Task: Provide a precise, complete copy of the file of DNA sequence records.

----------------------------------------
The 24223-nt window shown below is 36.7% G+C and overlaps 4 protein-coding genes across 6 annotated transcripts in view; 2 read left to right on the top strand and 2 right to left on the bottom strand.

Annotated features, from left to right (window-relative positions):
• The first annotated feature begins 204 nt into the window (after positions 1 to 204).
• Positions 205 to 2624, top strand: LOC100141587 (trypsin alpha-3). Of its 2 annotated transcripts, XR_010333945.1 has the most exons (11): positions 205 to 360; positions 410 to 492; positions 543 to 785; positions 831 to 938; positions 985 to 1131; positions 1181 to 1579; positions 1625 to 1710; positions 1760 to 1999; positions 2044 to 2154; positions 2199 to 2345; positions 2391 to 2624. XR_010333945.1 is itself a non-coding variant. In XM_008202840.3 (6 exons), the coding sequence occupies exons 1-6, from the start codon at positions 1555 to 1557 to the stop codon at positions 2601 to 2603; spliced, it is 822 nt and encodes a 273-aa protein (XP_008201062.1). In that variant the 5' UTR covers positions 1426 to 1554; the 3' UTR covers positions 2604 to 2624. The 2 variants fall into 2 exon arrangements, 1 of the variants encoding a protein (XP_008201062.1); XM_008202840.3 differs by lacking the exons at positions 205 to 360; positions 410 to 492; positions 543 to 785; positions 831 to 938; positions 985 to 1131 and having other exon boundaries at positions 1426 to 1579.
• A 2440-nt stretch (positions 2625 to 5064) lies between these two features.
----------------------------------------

The 24223-nt window shown below is 36.7% G+C and overlaps 4 protein-coding genes across 6 annotated transcripts in view; 2 read left to right on the top strand and 2 right to left on the bottom strand.

Annotated features, from left to right (window-relative positions):
• The first annotated feature begins 204 nt into the window (after positions 1 to 204).
• Positions 205 to 2624, top strand: LOC100141587 (trypsin alpha-3). Of its 2 annotated transcripts, XR_010333945.1 has the most exons (11): positions 205 to 360; positions 410 to 492; positions 543 to 785; positions 831 to 938; positions 985 to 1131; positions 1181 to 1579; positions 1625 to 1710; positions 1760 to 1999; positions 2044 to 2154; positions 2199 to 2345; positions 2391 to 2624. XR_010333945.1 is itself a non-coding variant. In XM_008202840.3 (6 exons), the coding sequence occupies exons 1-6, from the start codon at positions 1555 to 1557 to the stop codon at positions 2601 to 2603; spliced, it is 822 nt and encodes a 273-aa protein (XP_008201062.1). In that variant the 5' UTR covers positions 1426 to 1554; the 3' UTR covers positions 2604 to 2624. The 2 variants fall into 2 exon arrangements, 1 of the variants encoding a protein (XP_008201062.1); XM_008202840.3 differs by lacking the exons at positions 205 to 360; positions 410 to 492; positions 543 to 785; positions 831 to 938; positions 985 to 1131 and having other exon boundaries at positions 1426 to 1579.
• A 2440-nt stretch (positions 2625 to 5064) lies between these two features.